Financial planning should be looked at as a long-term, holistic process. When you first embark on a career path, you want to develop some savings with certain financial goals in mind. A home purchase may be the first step, and the short of this, you want to make sure that you have a nest egg to draw from on a rainy day.
As your life evolves over the years, you may get married and have children. At that point, financial planning will take on a different complexion as you look ahead toward the educational expenses that you will have when your children enter college. Your retirement will also be an important consideration as you start to get older.
Then, there is the matter of your legacy. Most people want to enjoy their retirement years to the fullest with the knowledge that they will be able to pass along a suitable legacy to their loved ones. When you start to think about your estate, you should definitely consider potential taxation.
Estate Planning & Taxation
There are many different taxes to take into account, and you may be surprised when you hear some of the facts, because there are some significant positives.
First off, an inheritance is not considered to be taxable income by the Internal Revenue Service. Secondly, if you were to inherit appreciated assets, you would get a step-up in basis.
For capital gains tax purposes, the value of the assets would be equal to their value when you acquired them. You would not be responsible for appreciation that took place during the life of the decedent.
The step-up in basis is a very significant thing right now. The stock market has been going up for a number of years, and people have experienced some significant gains. However, the capital gains tax would not be applied until and unless a gain is realized. You realize a gain when you sell appreciated assets.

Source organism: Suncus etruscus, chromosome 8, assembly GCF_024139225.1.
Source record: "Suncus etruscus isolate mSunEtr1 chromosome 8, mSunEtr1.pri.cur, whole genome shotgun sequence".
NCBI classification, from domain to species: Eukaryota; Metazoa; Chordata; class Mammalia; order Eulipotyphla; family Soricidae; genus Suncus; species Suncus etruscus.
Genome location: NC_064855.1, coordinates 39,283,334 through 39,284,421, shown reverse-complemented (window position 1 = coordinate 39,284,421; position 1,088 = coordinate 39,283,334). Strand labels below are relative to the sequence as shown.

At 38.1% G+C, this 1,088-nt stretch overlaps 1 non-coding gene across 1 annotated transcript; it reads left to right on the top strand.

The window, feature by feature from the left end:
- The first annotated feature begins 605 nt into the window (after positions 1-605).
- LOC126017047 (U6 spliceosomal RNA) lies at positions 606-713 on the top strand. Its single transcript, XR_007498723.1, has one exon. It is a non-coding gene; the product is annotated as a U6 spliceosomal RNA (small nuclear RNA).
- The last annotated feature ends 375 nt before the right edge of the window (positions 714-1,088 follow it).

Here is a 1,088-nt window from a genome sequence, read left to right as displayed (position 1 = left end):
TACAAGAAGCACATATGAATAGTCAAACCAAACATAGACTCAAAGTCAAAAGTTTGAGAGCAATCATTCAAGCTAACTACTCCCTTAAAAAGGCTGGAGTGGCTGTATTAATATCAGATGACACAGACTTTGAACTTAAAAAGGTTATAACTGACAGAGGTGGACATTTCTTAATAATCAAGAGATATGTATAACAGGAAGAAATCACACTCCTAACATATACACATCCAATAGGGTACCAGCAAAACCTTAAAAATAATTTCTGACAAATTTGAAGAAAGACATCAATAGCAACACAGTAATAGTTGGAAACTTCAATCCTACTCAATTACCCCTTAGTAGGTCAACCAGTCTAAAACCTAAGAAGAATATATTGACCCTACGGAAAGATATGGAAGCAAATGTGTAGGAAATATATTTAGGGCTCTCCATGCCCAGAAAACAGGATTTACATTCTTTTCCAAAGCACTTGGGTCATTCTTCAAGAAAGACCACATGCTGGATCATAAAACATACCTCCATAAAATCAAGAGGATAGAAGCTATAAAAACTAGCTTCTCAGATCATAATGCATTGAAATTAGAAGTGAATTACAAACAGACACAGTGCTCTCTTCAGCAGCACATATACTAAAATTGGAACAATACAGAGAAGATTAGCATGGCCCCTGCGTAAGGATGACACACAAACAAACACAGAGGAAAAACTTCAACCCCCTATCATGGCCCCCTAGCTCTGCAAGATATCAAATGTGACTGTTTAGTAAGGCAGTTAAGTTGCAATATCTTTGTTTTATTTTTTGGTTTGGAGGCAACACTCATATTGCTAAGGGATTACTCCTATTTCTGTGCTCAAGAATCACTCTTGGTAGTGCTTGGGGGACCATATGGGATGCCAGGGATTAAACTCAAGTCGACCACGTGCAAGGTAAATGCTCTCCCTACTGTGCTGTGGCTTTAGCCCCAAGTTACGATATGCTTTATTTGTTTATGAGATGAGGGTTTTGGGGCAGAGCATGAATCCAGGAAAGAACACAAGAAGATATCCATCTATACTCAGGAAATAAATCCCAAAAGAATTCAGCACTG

From an estate planning perspective, the step-up in basis is very useful if you are in a position to pass along appreciated assets.
We should point out the fact that you would be responsible for the appreciation of the assets that you inherit going forward if you were to realize a gain. The gain would be a short-term gain if you sell the assets less than a year after you acquire them. The rate on short-term capital gains is equal to your regular income tax rate.
If you maintain possession of the assets for at least a year before you realize a gain, the gain would be a long-term gain if you sell the assets. The rate will depend upon your income level. Most taxpayers are paying a 15 percent long-term capital gains rate right now, and the highest rate is 20 percent.
On the negative side of the equation, there is a federal estate tax that can come into play if you have enjoyed significant financial success. This tax can potentially be applied on transfers that exceed $11.4 million if you are transferring the assets to anyone other than your spouse.
The maximum rate of the federal estate tax is 40 percent. However, if you implement the appropriate financial planning strategies as you are looking ahead toward the future, you can take steps to ease the tax burden.
Your financial plan should be carefully constructed to ideally suit your needs. Each family is different, and the ideal plan will vary depending on the circumstances.
You should discuss your financial planning objectives with a licensed professional and make fully informed decisions. If you take the right steps, you can preserve your wealth as you facilitate efficient postmortem asset transfers.
Our firm can help if you are ready to take action. We have helped countless folks here in the greater Los Angeles area over the years, and we would be glad to do the same for you and your family.
Many people are a bit hesitant when they think about discussing financial matters with an attorney because of the sensitivity of the subject. We take this dynamic to heart, and we make sure that our clients feel comfortable every step of the way. To set up a consultation, send us a message through our contact page or call us at 310-337-7696.
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